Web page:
As Figure 1–2 suggests, the short-run consequence will be that higher priced people will end up performing lower-value tasks (probably at lower fees), and there will be an underutilization of senior personnel. The firm will make less money than it should be making.

Paper.Commonplace.50

The opposite problem is no less real. If a firm brings in work that has skill requirements of a higher percentage of seniors and a lesser percentage of juniors (Figure 1–3), the consequences will be at least equally adverse: a shortfall of qualified staff to perform the tasks, and a consequent quality risk.

How Leverage Affects Hiring

A professional service firm is constrained by the market it operates in. The firm’s market is defined by its competitors, and by the types of projects that are on offer. This implies that the firm’s people strategy must stem from its project mix.

Maister captures this challenge succinctly:

People do not join professional firms for jobs, but for careers. They have strong expectations of progressing through the organization at some pace agreed to (explicitly or implicitly) in advance.

The professional service firm may be viewed as the modern embodiment of the medieval craftsman’s shop, with its apprentices, journeymen, and master craftsmen. The early years of an individual’s association with a professional service firm are, indeed, usually viewed as an apprenticeship, and the relation between juniors and seniors the same: The senior craftsmen repay the hard work and assistance of the juniors by teaching them their craft.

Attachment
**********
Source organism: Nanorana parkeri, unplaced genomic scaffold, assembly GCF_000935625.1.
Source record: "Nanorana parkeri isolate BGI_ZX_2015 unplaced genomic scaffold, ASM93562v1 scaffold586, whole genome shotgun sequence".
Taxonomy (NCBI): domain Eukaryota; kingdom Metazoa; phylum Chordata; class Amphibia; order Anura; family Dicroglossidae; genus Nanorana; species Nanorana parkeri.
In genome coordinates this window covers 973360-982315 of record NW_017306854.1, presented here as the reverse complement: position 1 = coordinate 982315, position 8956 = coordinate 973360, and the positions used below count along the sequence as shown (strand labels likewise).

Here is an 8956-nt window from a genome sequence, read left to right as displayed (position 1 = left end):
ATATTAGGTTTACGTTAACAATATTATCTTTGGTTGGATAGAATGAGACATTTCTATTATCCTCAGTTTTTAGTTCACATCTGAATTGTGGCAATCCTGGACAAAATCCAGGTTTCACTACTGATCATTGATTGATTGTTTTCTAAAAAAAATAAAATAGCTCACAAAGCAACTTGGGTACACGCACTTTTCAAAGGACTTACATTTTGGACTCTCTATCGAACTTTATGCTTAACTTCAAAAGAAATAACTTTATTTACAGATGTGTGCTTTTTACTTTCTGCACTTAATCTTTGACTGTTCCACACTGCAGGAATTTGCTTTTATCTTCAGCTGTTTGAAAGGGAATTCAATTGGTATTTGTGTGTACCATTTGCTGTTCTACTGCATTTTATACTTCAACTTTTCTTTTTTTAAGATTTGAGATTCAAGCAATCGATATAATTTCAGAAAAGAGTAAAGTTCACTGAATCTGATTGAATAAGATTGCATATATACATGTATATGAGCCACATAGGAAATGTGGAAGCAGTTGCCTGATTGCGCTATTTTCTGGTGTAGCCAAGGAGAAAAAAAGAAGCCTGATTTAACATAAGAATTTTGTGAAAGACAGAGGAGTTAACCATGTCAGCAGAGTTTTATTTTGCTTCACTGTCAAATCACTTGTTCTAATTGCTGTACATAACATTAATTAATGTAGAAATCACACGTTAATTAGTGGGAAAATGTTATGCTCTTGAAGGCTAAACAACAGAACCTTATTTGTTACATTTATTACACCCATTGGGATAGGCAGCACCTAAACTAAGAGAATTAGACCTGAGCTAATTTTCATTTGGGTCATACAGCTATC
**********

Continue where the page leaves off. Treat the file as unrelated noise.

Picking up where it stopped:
(…) The promotion incentive is directly influenced by two key dimensions: the normal amount of time spent at each level before being considered for promotion, and the “odds of making it” (the proportion promoted). These factors are clearly linked to a firm’s leverage structure (and its growth). For any given rate of growth, a highly leveraged firm (one with a high ratio of juniors to seniors) will offer a lower probability of “making it” to the top, since there are many juniors seeking to rise and relatively few senior slots opening up. A less leveraged firm, at the same rate of growth, will need to “bring along” a higher percentage of its juniors, thus providing a greater promotion incentive. (emphasis added)